Gov. Andrew Cuomo said today his controversial plan to fund college courses for prisoners will now be funded through non-profits and charities.
Cuomo and legislative leaders gathered Tuesday morning to mark the passage of the state’s fourth consecutive on-time budget, which was passed late Monday ahead of a midnight deadline. The state’s new fiscal year begins today.
But Cuomo’s proposal to use state money to provide a free college education to inmates in 10 state prisons was left out of a final agreement, and Senate Co-Leader Dean Skelos, R-Nassau County, said last week that Cuomo hadn’t brought it up during negotiations.
At a news conference this morning, Cuomo said the plan will move forward, but will be privately funded and run by non-profits. Some charities already run similar programs in the state, including one at Bard College, which Cuomo has cited as an example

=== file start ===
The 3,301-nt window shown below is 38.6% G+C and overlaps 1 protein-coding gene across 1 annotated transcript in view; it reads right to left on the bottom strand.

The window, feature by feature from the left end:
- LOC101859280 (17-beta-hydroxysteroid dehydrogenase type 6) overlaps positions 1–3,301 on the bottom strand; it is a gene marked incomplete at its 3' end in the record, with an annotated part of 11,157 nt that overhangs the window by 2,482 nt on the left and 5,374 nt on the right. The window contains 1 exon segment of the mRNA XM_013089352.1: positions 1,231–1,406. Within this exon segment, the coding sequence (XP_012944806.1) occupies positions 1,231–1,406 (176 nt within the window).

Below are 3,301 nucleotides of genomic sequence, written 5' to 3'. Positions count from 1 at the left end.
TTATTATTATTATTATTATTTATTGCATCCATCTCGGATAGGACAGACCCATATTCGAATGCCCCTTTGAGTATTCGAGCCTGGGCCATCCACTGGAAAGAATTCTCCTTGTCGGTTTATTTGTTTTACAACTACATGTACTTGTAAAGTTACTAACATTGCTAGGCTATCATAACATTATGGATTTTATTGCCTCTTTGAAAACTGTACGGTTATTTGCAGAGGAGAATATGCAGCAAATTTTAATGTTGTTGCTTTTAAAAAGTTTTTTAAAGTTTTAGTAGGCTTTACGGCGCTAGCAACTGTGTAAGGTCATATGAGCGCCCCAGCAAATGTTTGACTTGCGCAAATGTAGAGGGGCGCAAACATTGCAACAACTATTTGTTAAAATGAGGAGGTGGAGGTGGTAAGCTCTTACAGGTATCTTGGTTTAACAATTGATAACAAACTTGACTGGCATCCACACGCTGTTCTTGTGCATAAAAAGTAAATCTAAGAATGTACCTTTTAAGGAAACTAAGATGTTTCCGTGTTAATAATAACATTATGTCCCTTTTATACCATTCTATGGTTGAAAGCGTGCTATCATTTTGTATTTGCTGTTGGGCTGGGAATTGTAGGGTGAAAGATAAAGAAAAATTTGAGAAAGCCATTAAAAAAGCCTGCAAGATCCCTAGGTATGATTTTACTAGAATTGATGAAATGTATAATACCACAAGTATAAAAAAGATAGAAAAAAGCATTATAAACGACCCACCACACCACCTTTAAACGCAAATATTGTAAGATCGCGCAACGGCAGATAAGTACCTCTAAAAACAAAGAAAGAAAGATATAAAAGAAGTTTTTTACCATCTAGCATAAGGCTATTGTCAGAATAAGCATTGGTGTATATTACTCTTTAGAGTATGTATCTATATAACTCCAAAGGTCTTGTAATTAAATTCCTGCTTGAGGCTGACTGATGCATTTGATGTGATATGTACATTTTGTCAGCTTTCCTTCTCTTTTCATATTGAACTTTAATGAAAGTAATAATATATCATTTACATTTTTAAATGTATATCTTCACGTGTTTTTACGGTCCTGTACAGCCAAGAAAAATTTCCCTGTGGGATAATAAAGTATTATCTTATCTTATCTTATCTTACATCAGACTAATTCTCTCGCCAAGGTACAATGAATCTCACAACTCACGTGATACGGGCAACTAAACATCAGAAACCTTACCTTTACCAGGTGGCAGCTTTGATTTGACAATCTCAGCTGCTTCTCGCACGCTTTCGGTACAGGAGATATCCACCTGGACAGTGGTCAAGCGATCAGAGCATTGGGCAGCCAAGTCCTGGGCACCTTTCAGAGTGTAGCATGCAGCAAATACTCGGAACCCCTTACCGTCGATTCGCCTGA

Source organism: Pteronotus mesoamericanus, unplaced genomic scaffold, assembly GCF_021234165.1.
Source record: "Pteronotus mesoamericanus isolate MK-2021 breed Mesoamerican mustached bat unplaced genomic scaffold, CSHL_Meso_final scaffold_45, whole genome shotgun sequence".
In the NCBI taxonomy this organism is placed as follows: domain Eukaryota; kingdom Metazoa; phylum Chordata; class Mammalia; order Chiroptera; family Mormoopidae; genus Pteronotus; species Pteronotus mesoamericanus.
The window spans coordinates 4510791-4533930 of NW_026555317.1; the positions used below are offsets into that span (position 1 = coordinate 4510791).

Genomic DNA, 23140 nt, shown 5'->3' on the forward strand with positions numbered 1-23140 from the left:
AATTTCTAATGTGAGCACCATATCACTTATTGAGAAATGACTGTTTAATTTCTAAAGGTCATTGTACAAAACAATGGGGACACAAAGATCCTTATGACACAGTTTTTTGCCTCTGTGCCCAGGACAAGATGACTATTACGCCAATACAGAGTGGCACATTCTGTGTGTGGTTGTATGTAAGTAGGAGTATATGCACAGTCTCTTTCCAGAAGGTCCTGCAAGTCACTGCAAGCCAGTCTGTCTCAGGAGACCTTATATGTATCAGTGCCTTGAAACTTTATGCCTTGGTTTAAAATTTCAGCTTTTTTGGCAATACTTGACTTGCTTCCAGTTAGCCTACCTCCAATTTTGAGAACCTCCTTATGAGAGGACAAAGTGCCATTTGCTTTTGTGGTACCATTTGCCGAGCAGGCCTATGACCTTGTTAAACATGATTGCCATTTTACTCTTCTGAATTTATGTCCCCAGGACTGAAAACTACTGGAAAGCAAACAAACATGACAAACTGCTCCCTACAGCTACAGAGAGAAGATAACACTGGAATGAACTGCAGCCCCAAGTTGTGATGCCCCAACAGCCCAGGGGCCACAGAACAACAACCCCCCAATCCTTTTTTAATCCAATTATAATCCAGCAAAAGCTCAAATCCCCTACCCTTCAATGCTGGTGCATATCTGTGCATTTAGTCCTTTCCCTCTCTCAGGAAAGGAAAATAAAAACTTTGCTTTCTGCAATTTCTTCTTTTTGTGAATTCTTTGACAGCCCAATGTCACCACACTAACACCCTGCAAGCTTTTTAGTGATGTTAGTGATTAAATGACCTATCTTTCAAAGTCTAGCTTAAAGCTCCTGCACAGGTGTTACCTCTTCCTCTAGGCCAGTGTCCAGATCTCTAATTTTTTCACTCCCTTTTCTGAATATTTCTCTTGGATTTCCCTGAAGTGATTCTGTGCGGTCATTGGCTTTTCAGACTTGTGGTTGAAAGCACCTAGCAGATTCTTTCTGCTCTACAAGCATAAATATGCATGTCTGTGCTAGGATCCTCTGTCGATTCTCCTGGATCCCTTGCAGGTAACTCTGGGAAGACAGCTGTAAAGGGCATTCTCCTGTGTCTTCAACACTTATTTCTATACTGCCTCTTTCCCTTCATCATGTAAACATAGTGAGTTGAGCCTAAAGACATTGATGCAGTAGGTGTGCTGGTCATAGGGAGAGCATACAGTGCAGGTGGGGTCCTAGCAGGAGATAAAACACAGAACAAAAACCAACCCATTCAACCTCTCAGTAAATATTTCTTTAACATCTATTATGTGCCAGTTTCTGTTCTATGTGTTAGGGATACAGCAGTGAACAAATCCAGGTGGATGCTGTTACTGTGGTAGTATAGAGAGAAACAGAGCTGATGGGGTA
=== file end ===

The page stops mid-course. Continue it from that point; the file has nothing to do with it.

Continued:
“There was a feeling, primarily in the Senate, that we should not be using public funds to provide college courses in prison, that many families are struggling to pay for college and we shouldn’t be using public funds to provide college courses in prison,” Cuomo said. “I understand the sentiment. I don’t agree with it, but I understand it and I understand the appearance of it.”
Cuomo announced his college-in-prison plan in February, but while it was embraced by some Democrats, it was immediately panned by mostly Republicans in the Legislature.
After a private negotiating session last week, Senate Co-Leader Jeff Klein, D-Bronx, called it a “non-starter.”
Cuomo has made the case that it would actually save taxpayers money, given that programs such as the one at Bard have shown dramatically reduced recidivism rates among those prisoners who participate.
“It actually saves taxpayers money because the recidivism rate is so much lower when you provide education in prison for an inmate,” Cuomo said Tuesday.
(AP photo/Mike Groll)